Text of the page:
I would like to suggest a few references for you.  Keeping modesty aside, I would like to refer you to the book Quality Engineering Using Robust Design, by M.S. Phadke, Prentice-Hall, 1989, for a clear explanation of the Robust Design method.  It also has some case studies relevant to the microelectronics field.  The book Quality by Design:  Taguchi Methods and U.S. Industry, by Lance Ealey, ASI Press, 1988, describes the experiences of several industries in the United States and other countries in applying the Robust Design method.

Dr. Madhav S. Phadke, President, Phadke Associates, Inc., Tinton Falls, N.  J.

I am definitely interested in learning about other people's ideas and books for "robust design."  Engineers have been designing mechanical and electronic products for many years.  Sometimes good "robust" results were achieved.  How did we ever do this before Dr. Taguchi came along?-RAP

Dr. Mr. Pease,

Regarding Taguchi, I couldn't agree more and I'd like to relate a similar experience.  My company is putting all of its employees through "Five Lambda" training as part of its quest for a well-known quality award.

In this class, we were shown a video tape in which a PhD type from another company (from which we purchased the course) showed us how to use Five Lambda techniques to optimize the design of a stopband filter.

He chose one leg of the filter.  First he said his technique would eliminate the archaic "tweaking" capacitor (he never followed through with this).  I contend that most filters have to be tweaked because of unpredictable effects, like mutual coupling between components, putting the lid on the can, etc.  Second, he went to great lengths to show that the value of the resistor had little effect on what he called the "Robustness" of the circuit.  The idiot didn't even realize that there was no actual resistor in the circuit, just the resistance of the coil wire.  Third, he optimized (by statistical methods) the value of L and C for best input impedance and passband insertion loss.  These are not the parameters that define the "Goodness" of such a filter.

I pointed all of this out to the instructor and suggested that this man and his company's very expensive course have no credibility with me.

Name Withheld, Silicon Valley, Calif.

Some of these "experts" take themselves terribly seriously.  They claim to be experts in EVERYTHING, even topics they really do not understand.-RAP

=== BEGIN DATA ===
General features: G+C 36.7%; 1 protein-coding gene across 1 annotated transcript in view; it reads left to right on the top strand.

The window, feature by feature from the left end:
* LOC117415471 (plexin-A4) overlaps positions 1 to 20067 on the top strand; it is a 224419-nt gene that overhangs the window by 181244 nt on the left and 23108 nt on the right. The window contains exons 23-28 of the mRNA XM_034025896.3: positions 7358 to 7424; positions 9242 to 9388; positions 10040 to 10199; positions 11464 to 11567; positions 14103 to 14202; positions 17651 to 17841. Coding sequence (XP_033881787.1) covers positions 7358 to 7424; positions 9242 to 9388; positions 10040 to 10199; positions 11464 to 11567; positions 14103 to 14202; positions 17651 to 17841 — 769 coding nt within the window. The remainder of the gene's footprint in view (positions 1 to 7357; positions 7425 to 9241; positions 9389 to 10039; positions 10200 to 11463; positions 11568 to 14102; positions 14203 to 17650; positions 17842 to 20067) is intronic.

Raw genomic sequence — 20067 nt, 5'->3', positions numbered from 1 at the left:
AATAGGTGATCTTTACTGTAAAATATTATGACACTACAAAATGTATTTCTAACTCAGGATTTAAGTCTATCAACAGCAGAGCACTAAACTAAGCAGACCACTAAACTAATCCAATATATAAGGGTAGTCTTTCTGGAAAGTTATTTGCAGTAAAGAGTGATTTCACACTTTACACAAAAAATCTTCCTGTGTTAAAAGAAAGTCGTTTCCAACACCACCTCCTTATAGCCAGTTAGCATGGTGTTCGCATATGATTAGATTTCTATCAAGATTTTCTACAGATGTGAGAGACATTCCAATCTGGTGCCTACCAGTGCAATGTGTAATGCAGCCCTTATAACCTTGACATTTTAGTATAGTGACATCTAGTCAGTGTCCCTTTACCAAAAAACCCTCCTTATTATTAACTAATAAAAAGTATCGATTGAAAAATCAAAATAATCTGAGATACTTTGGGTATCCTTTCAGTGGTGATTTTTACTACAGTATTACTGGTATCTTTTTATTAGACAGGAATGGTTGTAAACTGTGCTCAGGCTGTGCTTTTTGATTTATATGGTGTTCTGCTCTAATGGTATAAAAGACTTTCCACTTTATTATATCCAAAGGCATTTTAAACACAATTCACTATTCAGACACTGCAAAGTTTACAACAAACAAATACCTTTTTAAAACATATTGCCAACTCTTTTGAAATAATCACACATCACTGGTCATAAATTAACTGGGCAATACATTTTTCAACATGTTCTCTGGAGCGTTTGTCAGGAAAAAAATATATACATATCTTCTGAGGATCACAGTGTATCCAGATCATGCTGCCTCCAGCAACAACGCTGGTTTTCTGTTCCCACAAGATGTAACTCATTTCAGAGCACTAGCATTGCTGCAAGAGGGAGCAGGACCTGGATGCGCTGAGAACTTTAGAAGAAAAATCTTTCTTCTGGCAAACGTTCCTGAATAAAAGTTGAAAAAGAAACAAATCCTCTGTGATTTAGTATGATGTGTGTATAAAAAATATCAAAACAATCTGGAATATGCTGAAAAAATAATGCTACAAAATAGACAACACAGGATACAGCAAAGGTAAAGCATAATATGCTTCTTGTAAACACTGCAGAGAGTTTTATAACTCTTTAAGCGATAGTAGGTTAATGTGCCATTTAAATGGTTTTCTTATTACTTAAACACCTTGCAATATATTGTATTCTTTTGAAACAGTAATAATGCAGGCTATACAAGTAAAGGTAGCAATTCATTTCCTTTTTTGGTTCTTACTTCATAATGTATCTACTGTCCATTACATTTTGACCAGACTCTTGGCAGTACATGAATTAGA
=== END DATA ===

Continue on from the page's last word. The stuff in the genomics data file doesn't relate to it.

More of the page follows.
Dear Mr. Pease:

In regard to "What's All This Taguchi Stuff, Anyhow?," your article really misses the point.  You have clearly demonstrated a total lack of understanding of the process.  As a case point, the Taguchi method is just one tool in a toolbox of tricks, but you treat it as though it totally replaces everything in the lab, including common sense.

No, Mr. Pease, that won't work in my lab.  Take that Pease Stuff and shove it in the round file.  I don't need that Pease dividend or any others like it.

On a more positive note, I'd like to hear more about the "Pease Stuff." If you don't use the Taguchi method as one of the tools in your arsenal, what do you use?  How do you perform process optimization, design for higher yields, and process control?

Charles Jackson, TRW, Redondo Beach, Calif.

Ah, but peddlers of the Taguchi method don't say it is just one tool in the toolbox.  They claim it's the only tool you'll ever need.  Myself, I optimize my work using 2D scatter plots.  I use my eyes, skeptically (not any mindless computer) to look for correlation, trends, troubles, and solutions.-RAP

Dear Mr. Pease:

I hope that all readers of your column and those who have attended similar Taguchi lectures are equally as skeptical.  I have attended several such lectures and have come away from each with a great deal of frustration because the Taguchi method seems to oversimplify things and seems so quick to ignore and discount things that would 'muck up' the application of the method.

Similarly, the examples used are always nonrealistic scenarios (such as the magic widget amplifier); and the solution could be easily figured out without the Taguchi Method.

One other short coming that you may wish to point out to your readers is that the Taguchi Method (as it has been explained to me) completely discounts the use of random samples and tests of processes and their outputs because it is assumed that the process is always under control-therefore nothing random can happen.  So!  Our processes are therefore completely under control-we have just chosen lousy yield tolerances?  We need the Taguchi Method to tell us to tweak things to get tighter SPC?  I don't think so!